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Happy Trails, Pam!

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Pam Knott, by DL Cameron

She was born to wander, but she found a true home in the mountains and in Banff. Pamela Knott retired from the Whyte Museum last fall after more than 20 years of tending to the collections, helping researchers, and supporting the countless exhibitions and programs. “Pam knew where to find things we didn’t even know we had,” says Anne Ewen, Chief Curator of Art and Heritage. “She has a deep and passionate knowledge of the collection, and has contributed enormously to the work we do.” “I loved the stories,” Pam says, “I loved that people donated things, they are so generous, and the stories are so incredible. “

Over the years, the Whyte has acquired an enormous inventory of art and heritage that gives insight into the colourful characters, the lively events, and the changing social history of Banff.

When she began, Pam was stunned that much of the collection hadn’t yet been inventoried. She became relentless in tracking down details about where the object came from, why it was important. Pam understands community. She was born the baby of six children in a tightly-knit Metis family in the mill town of Pine Falls, Manitoba. Families looked out for each other. She is quick to serve others and to make sure those who are alone or in need have a cheerful visit. At the Whyte, she is most drawn to programs that link the collections with the community: Exceptional Pass invited the community to create works that reveal a mythical mountain pass, or the Through the Lens program which encouraged high school photographers to learn the craft and document the contemporary world.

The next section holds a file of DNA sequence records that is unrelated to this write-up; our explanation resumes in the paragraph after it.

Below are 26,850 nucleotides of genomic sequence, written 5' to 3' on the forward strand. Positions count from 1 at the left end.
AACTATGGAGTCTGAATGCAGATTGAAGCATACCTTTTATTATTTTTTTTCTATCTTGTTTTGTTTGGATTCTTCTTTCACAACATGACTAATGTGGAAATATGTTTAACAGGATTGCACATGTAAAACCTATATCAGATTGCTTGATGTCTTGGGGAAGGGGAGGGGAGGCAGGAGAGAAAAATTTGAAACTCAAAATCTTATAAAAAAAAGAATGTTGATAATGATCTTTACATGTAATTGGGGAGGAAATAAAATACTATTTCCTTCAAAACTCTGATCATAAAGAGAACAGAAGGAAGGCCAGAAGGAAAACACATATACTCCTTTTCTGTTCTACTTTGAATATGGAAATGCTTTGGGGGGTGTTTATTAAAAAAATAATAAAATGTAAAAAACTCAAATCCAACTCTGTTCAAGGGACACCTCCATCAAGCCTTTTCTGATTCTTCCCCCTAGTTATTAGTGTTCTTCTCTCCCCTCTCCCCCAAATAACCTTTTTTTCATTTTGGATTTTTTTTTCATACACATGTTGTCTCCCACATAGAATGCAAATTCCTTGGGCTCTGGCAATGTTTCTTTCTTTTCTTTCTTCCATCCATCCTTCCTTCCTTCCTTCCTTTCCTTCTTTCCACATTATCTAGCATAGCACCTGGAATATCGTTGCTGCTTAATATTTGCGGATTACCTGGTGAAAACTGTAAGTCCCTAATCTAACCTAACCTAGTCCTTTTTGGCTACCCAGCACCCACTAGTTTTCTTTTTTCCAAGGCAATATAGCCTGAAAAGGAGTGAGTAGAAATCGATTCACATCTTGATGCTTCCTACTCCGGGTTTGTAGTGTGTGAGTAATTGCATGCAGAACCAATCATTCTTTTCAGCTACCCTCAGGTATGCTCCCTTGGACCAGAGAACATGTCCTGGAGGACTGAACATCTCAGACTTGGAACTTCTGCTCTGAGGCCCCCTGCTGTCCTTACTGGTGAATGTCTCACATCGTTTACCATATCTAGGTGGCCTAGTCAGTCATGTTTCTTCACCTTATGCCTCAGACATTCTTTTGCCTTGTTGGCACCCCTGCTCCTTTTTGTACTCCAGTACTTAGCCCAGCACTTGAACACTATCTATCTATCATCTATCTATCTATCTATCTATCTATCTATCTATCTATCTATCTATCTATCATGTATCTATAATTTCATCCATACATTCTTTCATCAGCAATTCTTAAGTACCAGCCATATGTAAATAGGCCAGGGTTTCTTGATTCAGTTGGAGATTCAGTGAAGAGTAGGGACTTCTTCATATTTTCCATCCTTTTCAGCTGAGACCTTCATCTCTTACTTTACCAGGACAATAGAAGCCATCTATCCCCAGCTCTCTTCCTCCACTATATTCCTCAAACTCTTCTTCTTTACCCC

Pam was curious about the world, and took off on adventures to Europe, Vancouver, Mexico, New Zealand, Australia, Singapore, Katmandu, Nepal, South America, and Bali. She has her own collection of stories that speak to a feisty fearless traveller with enormous curiosity. “I frankly don’t know how she’s still alive,” said one colleague. Pam would hitchhike across America and Europe, always able to pick up a job when needed, and pushing on to the next adventure. In Banff, she worked at Brewsters, banks, the Television Festival, the Lux Theatre, the Library, the Banff Centre and at the Whyte in various capacities.

We are always glad to have her around. Grateful for her care and passion for the collection, and grateful for the many amazing stories she brings back. We can’t wait to learn about her next adventures.

Happy trails, Pam!

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